It’s amazing how many lightbulbs go off during this activity, and how many big smiles are plastered on their faces!

Then, to finish out this activity, I found this awesome video on TeacherTube called, Too Late to Apologize – King George.

The video is hilarious, educational, and very relevant. Your students will love it! Mine even shared with me that as soon as they went home, they got online to watch it and show all of their family members! Score! And of course (the most important part), hand out the leftover candy pieces for them to eat!

Side note: If your students are going to be handling food, and later eating it, make sure they use gloves or some type of utensil. 

Click HERE to grab all of the freebies to use in your own classroom! Enjoy!


  1. Oh my word, I am so doing this next week–PERFECT timing!!! Thank you a zillion times Kristine!!!! :)

  2. I’ve been teaching an American Revolution Unit to my students this will be a great end of unit activity!

    I was thinking about the candy hand touching issue, and all the sudden it came to me! The foil covered chocolates that look like gold coins would be perfect!

    Thanks so much for sharing your creative ideas! It really helps us not so creative people!

  3. @Christine- Thank you so much for your kind words! Your idea about the foil covered chocolates is great! Thank you so much for sharing! :)

  4. Yes! I’m moving up to 5th grade and get to teach social studies. I’m super excited about it and this seems like a great activity and video! Thank you so much for it!

    Simple Insights

  5. I love this idea!!!!! Thank you for sharing. Where did you find the boarders you used for “The King” and “Tax Collector” poster.

  6. This is such a cute idea! I currently teach 5th grade, but here in South Carolina, the American Revolution is a 4th grade standard. There are still tons of things it would apply to for us, though. Thanks for sharing!

  7. Oh my goodness! I can’t WAIT to do this with my class next week!!!! They are going to get a kick out of it!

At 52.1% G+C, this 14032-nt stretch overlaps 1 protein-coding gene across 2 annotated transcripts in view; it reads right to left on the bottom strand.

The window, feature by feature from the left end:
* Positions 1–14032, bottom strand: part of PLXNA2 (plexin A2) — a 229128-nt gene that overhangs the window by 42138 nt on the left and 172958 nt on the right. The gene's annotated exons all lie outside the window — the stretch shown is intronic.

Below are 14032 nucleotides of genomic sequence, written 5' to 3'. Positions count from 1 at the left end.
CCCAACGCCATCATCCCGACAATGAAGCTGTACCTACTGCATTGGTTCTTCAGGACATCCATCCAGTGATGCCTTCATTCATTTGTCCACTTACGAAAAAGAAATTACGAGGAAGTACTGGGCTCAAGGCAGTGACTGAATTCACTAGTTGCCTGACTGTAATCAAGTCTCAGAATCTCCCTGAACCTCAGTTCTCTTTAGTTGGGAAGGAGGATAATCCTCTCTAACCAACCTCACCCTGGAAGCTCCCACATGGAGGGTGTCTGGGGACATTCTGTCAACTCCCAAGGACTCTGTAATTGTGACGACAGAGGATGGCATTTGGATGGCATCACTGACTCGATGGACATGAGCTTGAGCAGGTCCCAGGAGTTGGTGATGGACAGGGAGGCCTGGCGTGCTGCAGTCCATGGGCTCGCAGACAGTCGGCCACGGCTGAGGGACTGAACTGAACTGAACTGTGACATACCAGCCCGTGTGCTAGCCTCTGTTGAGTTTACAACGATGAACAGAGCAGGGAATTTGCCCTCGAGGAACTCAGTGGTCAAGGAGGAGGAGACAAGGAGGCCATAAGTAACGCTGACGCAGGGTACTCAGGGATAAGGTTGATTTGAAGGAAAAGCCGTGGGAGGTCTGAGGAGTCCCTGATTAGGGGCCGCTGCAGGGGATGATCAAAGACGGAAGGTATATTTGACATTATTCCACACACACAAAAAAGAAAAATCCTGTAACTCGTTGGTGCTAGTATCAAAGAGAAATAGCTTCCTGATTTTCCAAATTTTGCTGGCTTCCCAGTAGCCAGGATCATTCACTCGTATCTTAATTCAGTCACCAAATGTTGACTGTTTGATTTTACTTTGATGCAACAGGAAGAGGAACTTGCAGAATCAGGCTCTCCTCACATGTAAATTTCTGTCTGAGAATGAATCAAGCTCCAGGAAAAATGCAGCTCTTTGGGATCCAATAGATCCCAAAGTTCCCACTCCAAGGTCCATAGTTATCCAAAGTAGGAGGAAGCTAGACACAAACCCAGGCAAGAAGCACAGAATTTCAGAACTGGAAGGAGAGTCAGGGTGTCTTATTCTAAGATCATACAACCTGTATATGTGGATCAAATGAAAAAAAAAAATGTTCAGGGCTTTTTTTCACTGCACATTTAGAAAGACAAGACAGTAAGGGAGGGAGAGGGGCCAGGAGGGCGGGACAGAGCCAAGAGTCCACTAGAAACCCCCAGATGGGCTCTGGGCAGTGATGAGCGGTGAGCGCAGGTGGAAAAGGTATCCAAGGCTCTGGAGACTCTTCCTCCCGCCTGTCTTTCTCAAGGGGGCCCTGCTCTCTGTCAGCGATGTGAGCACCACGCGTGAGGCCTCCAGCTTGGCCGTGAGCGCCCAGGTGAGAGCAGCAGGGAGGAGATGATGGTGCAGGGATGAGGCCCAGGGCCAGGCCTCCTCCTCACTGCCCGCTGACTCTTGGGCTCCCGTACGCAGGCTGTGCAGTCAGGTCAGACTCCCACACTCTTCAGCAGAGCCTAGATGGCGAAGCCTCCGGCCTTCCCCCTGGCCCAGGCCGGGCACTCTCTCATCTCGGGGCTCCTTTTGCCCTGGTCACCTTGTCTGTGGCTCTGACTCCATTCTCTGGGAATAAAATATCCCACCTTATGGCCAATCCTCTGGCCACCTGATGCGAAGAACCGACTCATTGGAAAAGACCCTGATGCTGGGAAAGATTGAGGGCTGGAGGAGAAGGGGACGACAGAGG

8. Anonymous says:

    Thank-you, thank-you, thank-you! First year teaching 5th grade S.S. and this is much appreciated!

  9. Anonymous says:

    This was wonderful!! We did this lesson today and it went so well. Thanks for sharing! The class all walked out singing.

  10. I do this activity every year with my 8th graders. It is one of my favorites. I even got a crown from the local party store for the King. Tax collectors and some colonists wear tricorne hats. Thanks for sharing your post.

    1. Kristine Nannini says:

      What a great idea! Thanks so much for your kind comments!

  11. Jane Redding says:

    I do this same activity every year using M & M s!!! My kids go nuts over loosing CHOCOLATE! You are so on target here, the kids finally get what all the fuss is about! They can’t stand the unfairness of taxes without ant compensation. Fun activity.

  12. I got the idea of using smarties from another site. I buy enough to use in the tax activity, plus enough that stay in the wrapper to pass out at the end.

    1. Kristine Nannini says:

      Great idea! :)

  13. Penny Jones says:

    I love this idea and I can’t wait to use this in class on Monday to start a review of Event Leading to the Revolution . Thank you for sharing!!

    1. Kristine Nannini says:

      Thanks so much, Penny! I hope your kids have fun!

  14. I love this idea! i am teaching the American Revolution at the end of the year and I cannot wait to use this. It is awesome!

    1. Kristine Nannini says:

      Thanks so much, Deena! I hope your kids love it!

  15. April Schoenberg says:

    This is a brilliant and creative idea! Thank you so much for sharing! It will be perfect for my 5th grade classroom this week!

    1. Kristine Nannini says:

      Thanks so much for your kind words, April! I’m so glad to hear! I hope your kids have fun!

  16. Thank you so much this is perfect! Just what I was looking for!

    1. Kristine Nannini says:

      Great! Thanks so much, Tina!

  17. Jennay Atturio says:

    This is amazing. So much fun and the kids loved it!

    1. Kristine Nannini says:

      Thanks so much, Jennay! I’m so glad to hear your kids loved it!

  18. Love the idea of the cards. I do something similar with the middle ages but there are different levels of society and each level pays different taxes to different people and the Church. The kids who are the peasants go crazy. Last year they all but started a revolution before the activity was over. Great provocation for taxes or revolution.

    1. Kristine Nannini says:

      That’s a great idea! Thanks so much, Amanda!

  19. Thank you so much! This is amazing. I will be using it in an ELA lesson comparing the feelings of King George & the colonists!!!

    1. Kristine Nannini says:

      Hi Colleen- You’re welcome! I appreciate your kind words! I love your ideas to incorporate ELA. Have fun!

  20. So much fun to do with the class! It really help tie the events leading to the war to the feelings they were having as “colonists”. They also enjoyed the parody.

    1. Kristine Nannini says:

      Thanks so much for your kind comments, Ginger! I am so happy to hear your students had fun!

  21. Thank you for creating this lesson and I am going to add this year to our studies. :)

  22. Katie Bradley says: